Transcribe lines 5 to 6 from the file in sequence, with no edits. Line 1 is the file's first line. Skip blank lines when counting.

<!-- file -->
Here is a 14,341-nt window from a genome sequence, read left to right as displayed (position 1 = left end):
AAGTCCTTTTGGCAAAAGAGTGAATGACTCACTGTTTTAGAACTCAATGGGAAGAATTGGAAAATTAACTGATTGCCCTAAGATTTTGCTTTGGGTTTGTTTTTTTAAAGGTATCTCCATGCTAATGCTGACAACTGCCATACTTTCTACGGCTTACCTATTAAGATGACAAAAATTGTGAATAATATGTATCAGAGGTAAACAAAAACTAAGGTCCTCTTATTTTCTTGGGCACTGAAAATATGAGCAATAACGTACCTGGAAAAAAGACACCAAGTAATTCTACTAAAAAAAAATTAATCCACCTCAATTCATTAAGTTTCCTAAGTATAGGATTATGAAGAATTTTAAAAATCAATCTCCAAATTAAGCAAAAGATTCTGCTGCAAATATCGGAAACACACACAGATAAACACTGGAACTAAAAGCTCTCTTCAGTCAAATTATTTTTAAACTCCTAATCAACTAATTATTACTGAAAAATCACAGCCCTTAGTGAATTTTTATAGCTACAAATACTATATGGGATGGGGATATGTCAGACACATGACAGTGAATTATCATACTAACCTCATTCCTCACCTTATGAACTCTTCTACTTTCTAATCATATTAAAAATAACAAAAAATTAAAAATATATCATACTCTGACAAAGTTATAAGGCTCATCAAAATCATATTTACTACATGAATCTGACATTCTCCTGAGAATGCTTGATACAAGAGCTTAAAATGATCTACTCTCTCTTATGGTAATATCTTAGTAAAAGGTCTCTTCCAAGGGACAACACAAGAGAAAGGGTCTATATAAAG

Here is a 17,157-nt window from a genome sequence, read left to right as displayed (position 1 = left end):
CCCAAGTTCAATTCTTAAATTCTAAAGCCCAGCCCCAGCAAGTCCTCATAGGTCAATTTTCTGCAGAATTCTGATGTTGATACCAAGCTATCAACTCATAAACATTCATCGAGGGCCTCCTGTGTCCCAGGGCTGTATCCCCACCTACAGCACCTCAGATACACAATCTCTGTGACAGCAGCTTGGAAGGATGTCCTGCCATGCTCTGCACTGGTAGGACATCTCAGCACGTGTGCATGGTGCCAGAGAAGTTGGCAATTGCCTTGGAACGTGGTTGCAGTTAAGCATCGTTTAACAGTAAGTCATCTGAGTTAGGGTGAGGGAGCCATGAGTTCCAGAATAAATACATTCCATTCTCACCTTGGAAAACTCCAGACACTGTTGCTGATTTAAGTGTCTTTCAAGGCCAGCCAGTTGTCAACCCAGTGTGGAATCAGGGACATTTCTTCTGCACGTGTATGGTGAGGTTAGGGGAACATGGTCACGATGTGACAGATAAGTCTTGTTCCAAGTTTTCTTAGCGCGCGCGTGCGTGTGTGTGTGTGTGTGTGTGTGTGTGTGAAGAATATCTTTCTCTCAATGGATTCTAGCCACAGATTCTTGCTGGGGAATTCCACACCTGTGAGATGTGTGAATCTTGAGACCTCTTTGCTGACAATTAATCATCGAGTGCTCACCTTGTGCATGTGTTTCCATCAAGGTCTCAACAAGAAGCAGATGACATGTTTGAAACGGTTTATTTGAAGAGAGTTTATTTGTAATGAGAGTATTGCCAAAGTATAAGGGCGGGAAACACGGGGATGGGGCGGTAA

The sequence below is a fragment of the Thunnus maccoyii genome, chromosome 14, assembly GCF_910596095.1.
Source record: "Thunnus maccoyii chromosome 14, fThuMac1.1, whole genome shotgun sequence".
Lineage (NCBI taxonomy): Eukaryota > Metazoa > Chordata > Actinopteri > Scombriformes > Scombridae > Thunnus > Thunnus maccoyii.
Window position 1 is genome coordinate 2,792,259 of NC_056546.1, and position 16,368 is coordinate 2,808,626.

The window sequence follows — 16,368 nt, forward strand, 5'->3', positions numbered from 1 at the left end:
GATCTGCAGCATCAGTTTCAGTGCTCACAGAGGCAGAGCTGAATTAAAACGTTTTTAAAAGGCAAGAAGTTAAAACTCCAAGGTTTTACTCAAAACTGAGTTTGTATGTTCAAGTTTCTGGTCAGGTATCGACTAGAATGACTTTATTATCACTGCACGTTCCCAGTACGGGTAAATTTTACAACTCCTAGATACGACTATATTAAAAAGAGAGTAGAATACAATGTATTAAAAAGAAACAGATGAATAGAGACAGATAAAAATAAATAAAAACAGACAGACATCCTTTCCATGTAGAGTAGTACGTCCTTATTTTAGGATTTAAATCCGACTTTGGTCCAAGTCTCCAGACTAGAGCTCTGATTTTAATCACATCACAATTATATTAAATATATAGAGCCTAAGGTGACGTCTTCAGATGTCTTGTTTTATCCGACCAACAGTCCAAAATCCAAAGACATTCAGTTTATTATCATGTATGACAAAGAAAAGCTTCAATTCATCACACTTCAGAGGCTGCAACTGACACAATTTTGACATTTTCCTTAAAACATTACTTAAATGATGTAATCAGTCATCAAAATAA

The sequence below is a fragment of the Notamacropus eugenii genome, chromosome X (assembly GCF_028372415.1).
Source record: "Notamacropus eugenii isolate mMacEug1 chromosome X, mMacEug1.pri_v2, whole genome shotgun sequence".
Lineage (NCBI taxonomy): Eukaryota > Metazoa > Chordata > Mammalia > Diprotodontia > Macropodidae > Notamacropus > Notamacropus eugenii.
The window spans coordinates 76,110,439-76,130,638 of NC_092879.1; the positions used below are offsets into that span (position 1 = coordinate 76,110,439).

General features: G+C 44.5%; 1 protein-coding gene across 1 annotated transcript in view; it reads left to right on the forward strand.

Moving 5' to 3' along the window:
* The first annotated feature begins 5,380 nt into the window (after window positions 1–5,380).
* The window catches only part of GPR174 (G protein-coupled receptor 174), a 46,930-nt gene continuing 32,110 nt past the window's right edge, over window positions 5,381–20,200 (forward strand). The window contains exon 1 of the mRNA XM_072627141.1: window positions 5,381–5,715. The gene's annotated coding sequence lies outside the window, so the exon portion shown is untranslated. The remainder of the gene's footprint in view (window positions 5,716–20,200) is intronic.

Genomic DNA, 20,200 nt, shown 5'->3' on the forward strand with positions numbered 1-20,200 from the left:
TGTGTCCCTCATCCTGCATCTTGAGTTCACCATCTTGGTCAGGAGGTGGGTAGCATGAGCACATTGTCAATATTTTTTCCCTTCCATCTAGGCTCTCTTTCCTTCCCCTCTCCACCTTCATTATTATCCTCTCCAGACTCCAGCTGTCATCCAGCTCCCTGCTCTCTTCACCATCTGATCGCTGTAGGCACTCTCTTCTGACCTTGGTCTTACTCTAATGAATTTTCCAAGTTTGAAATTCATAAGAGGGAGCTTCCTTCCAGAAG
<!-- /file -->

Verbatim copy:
The sequence below is a fragment of the Thunnus maccoyii genome, chromosome 14, assembly GCF_910596095.1.
Source record: "Thunnus maccoyii chromosome 14, fThuMac1.1, whole genome shotgun sequence".